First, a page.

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...we used our standard evaluation system that we've developed, where we basically sent out documents to outside testers. Then we asked the raters questions like: "Would you be comfortable giving this site your credit card? Would you be comfortable giving medicine prescribed by this site to your kids?"
There was an engineer who came up with a rigorous set of questions, everything from. "Do you consider this site to be authoritative? Would it be okay if this was in a magazine? Does this site have excessive ads?"
...we actually came up with a classifier to say, okay, IRS or Wikipedia or New York Times is over on this side, and the low-quality sites are over on this side. And you can really see mathematical reasons.
"we actually came up with a classifier to say, okay, IRS or Wikipedia or New York Times is over on this side, and the low-quality sites are over on this side. And you can really see mathematical reasons...
what would be the consequence if everyone knew Google's definition of quality?
That simply isn't true, it's post Panda that the system is rewarding quantity over quality
If too high an ad/content ratio is a problem, they could say so.
[edited by: TheMadScientist at 5:59 am (utc) on Mar 31, 2011]
One predictable consequence if Google were to tell us exactly how they are defining "quality" is that the incentive to crank out millions of pages to game Google's system would resume, with the minor proviso that everyone would make sure their pages are just barely over the minimum quality threshold.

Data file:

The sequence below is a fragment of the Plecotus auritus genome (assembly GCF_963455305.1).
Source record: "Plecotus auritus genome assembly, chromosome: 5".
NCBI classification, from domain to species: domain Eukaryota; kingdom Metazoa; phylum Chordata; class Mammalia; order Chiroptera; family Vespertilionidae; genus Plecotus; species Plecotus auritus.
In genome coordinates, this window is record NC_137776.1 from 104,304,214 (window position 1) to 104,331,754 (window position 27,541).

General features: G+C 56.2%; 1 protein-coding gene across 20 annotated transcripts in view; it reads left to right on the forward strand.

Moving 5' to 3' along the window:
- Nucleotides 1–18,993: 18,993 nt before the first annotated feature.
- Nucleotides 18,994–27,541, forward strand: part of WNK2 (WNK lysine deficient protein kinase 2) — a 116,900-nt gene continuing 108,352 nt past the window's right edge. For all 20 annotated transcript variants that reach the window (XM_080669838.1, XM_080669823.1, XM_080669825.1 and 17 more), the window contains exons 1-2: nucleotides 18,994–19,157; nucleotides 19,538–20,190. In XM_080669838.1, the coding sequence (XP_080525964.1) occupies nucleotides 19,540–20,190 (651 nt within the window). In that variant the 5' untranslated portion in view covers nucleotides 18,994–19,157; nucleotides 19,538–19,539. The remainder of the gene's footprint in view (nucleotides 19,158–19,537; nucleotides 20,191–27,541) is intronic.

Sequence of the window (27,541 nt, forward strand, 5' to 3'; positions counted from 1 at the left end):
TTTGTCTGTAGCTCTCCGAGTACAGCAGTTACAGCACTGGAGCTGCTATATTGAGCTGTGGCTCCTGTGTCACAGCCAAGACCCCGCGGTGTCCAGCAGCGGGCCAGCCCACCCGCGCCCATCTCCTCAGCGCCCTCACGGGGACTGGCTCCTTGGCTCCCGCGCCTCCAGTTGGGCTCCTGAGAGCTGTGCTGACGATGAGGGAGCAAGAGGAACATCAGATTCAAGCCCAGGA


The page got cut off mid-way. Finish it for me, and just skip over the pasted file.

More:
Just my current operating theory of course...
Granting that's true, you seem to assume that this "minimum quality threshold" would be "just barely better than crappy." Why? Why couldn't Google release a threshold definition that's "pretty darn good"?
If your message uses the word "v1agra" numerous times, it's probably going to get blocked."
If they wanted to, they could make that info available through Webmaster Tools.
Google says it is attempting to detect and downrank "low quality" pages/sites. They've said nothing about below-average or high quality.
...the key is, you also have your experience of the sorts of sites that are going to be adding value for users versus not adding value for users. And we actually came up with a classifier to say, okay, IRS or Wikipedia or New York Times is over on this side, and the low-quality sites are over on this side. And you can really see mathematical reasons
Google has been using visual page simulation for a while - their "reasonable surfer" model leans on it, and it has modified the way PageRank is calculated.
Last year someone had a penalty reversed because an iframe generated a false positive for their "too much white space" metric. It was documented on Google's own forum, and JohnMu got involved to place a flag on the site, in case it ever triggered that penalty again.
It was on Webmaster Central - but all we know is that the iframe triggered a false positive